Shoot for the moon. Even if you miss, you’ll land on the next tree. Many groups of mammals seem to have taken this evolutionary advice to heart. According to our newly published paper in Science Advances, unrelated animals may even have used the same blueprints for building their “wings”.
While birds are the undisputed champions of the sky, having mastered flight during the Jurassic, mammals have actually evolved flight more often than birds. In fact, as many as seven different groups of mammals living today have taken to the air independently of each other.
These evolutionary experiments happened in animals scattered all across the mammalian family tree – including flying squirrels, marsupial possums and the colugo (cousin of the primates). But they all have something in common. It’s a special skin structure between their limbs called a patagium, or flight membrane.
The fact these similar structures have arisen so many times (a process called convergent evolution) hints that the genetic underpinnings of patagia might predate flight. Indeed, they could be shared by all mammals, even those living on the ground.
If this is true, studying patagia can help us to better understand the incredible adaptability of mammals. We might also discover previously unknown aspects of human genetics.
A deceptively simple membrane
Despite being seemingly simple skin structures, patagia contain several tissues, including hair, a rich array of touch-sensitive neurons, connective tissue and even thin sheets of muscle. But in the earliest stages of formation, these membranes are dominated by the two main layers of the skin: the inner dermis and outer epidermis.
At first, they hardly differ from neighbouring skin. But at some point, the skin on the animal’s sides starts to rapidly change, or differentiate. The dermis undergoes a process called condensation, where cells bunch up and the tissue becomes very dense. Meanwhile, the epidermis thickens in a process called hyperplasia.
In some mammals, this differentiation happens when they are still an embryo in the uterus. Incredibly though, in our main model species – the marsupial sugar glider (Petaurus breviceps) – this process begins after birth, while they are in the mother’s pouch. This provides us with an incredible window into patagium formation.
Starting with the sugar glider, we examined the behaviours of thousands of genes active during the early development of the patagium, to try and figure out how this chain of events is kicked off.
Read more: A rare discovery: we found the sugar glider is actually three species, but one is disappearing fast
From gliders to bats
We discovered that levels of a gene called Wnt5a are strongly correlated with the onset of those early skin changes – condensation and hyperplasia. Through a series of experiments involving cultured skin tissues and genetically engineered laboratory mice, we showed that adding extra Wnt5a was all it took to drive both of these early hallmarks of patagium formation.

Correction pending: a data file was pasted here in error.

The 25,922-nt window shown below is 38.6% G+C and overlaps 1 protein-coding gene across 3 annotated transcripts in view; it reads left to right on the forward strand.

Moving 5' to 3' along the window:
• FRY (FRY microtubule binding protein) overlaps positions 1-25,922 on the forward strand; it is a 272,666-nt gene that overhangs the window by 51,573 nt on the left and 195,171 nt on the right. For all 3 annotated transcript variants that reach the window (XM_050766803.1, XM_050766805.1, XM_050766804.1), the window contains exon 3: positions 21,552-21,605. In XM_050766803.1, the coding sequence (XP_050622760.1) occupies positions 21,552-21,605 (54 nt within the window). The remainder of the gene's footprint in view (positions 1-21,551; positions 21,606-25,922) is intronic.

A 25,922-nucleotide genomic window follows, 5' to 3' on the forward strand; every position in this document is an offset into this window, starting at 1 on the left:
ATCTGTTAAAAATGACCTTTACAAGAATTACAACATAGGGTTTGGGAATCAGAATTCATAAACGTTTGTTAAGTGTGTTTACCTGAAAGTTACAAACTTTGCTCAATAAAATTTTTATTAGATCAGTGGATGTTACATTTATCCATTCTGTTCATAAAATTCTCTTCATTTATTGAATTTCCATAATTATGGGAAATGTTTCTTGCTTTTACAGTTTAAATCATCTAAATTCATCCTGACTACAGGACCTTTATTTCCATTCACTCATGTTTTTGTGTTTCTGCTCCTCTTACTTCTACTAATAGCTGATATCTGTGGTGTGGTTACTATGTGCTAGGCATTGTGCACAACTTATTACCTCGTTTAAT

Interestingly, when we extended our work to bats, we found extremely similar patterns of Wnt5a activity in their developing lateral patagia to that in sugar gliders. This was surprising, since bats (placental mammals) last shared a common ancestor with the marsupial sugar glider around 160 million years ago.
Perhaps even more remarkably, we found a nearly identical pattern in the outer ear (or pinna) of lab mice. The pinna is a nearly universal trait among mammals, including innumerable species with no flying ancestry.
A molecular toolkit
Together, these results suggest something profound. Wnt5a’s role in ushering in the skin changes needed for a patagium likely evolved long before the first mammal ever took to the air.
Originally, the gene had nothing to do with flight, instead contributing to the development of seemingly unrelated traits. But because of shared ancestry, most living mammals today inherited this Wnt5a-driven program. When species like gliders and bats started on their separate journeys into the air, they did so with a common “molecular toolkit”.
Not only that, but this same toolkit is likely present in humans and working in ways we don’t fully understand yet.
There are definite limits to our recent work. First, we haven’t made a flying mouse. This may sound like a joke, but demonstrates we still don’t fully understand how a region of dense, thick skin becomes a thin and wide flight membrane. Many more genes with unknown roles are bound to be involved.
Second, while we’ve shown a cause-and-effect relationship between Wnt5a and patagium skin differentiation, we don’t know precisely how Wnt5a does it. Moving forward, we hope to fill in these gaps by broadening the horizons of our cross-species comparisons and by conducting more in-depth molecular studies on patagium formation in sugar gliders.
For now though, our study presents an exciting new view of flight in mammals. We may not be the strongest fliers, but trying is in our DNA.
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